Jig, a film by Sue Bourne, follows several dancers and dancing teams from all over the world as they prepare for and compete in the 2010 Irish Dancing World Championships in Glasgow, Scotland. Every one of the featured competitors’ stories is fascinating, but I was especially charmed by the young girl from Ireland who lovingly displayed the dress that her grandmother bought her to compete in right before she passed away. I knew she was my favorite when the camera zoomed in on the calendar in her bedroom and you could see where she had written in the birthday of Disney channel star, Emily Osment, write next to her goal to win the world championships. She may be a highly focused performer, but she apparently still finds time to watch Hannah Montana!

What I liked most about this film was how HAPPY I felt while watching it. Yes, there are emotional moments such as when a young dancer clutches his stuffed animal and discusses being bullied or when members of the underdog Russian women’s team are refused visas into Scotland. But overall, Jig absolutely sparkles with passion and joy and left me feeling that skipping may just be the best way to travel.

Ballykissangel – Village with Heart

Many years ago, one summer evening I was switching channels, trying to find something other than reruns. On IPTV, I came across a charming show about a village in Ireland. It had quirky characters, an English Catholic priest who didn’t want to be there and an feisty Irish lady Barkeep. Thus began my love affair with Ballykissangel. It was a wonderful BBC soap opera, which was broadcast 1996 – 2001. There is humor and sadness. Peter Clifford, ( Stephen Tompkinson) a young Catholic priest from Manchester, is transferred to the village of Ballykissangel, Ireland, and is taken by the dry-humored publican Assumpta Fitzgerald (Dervla Kirwan) who has almost the exact opposite of his good nature and dislikes the organized church. As soap operas, go this one was very good. The third season was the best as Peter and Assumpta declare their love and are going to leave Ballykissangel.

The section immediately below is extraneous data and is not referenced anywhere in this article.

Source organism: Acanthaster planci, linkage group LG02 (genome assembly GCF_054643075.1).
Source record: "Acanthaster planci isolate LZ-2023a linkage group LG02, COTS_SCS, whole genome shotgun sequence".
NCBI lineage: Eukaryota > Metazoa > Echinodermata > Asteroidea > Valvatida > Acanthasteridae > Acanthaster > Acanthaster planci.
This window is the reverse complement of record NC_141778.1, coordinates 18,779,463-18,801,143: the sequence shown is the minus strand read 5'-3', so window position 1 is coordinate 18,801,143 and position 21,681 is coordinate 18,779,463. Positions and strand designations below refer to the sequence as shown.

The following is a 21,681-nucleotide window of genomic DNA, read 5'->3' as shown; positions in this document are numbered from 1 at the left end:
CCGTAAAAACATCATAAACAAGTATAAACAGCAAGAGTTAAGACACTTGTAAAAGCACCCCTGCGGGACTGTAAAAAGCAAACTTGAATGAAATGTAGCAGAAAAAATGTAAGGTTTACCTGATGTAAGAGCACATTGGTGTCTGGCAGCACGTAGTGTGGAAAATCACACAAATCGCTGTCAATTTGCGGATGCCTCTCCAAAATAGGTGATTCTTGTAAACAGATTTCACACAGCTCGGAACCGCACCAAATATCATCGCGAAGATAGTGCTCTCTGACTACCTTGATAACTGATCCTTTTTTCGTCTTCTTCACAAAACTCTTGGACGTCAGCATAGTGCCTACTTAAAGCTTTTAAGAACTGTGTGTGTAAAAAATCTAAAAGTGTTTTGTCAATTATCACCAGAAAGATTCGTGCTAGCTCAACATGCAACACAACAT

Both Stephen Tompkinson and Dervla Kriwan left the show at the end of the third season. The 4th, 5th and 6th seasons were good, but didn’t compare to the first 3 seasons. During the last 3 seasons a young actor, Col Farrell, joined the show. He is now know as Colin Farrell, star of many major motion pictures. Stephen Tompkinson now stars in a IPTV show called Wild at Heart, which we also own.

On Display — Irish Authors,Tales & Trips

What better time than St. Patrick’s Day than to honor the Irish?  Just so you have something green to read,  we’ve put together a display of some popular Irish authors at the Fairmount Branch.

When Frank McCourt came on the scene with Angela’s Ashes, it seemed everyone was speaking with an Gaelic lilt.    If you’ve already read that, then try his Tis or Teacher Man.

If you’d like a fun little romp, try The Pig Did It by Joseph Caldwell.  I blogged about it last year, so I won’t repeat myself.

Ireland is known as the Emerald Isle, and for good reason.  If you’re thinking about traveling, this beautifully green country has got to be on your list.  Check out our travel section and then reserve your chance to kiss the blarney stone.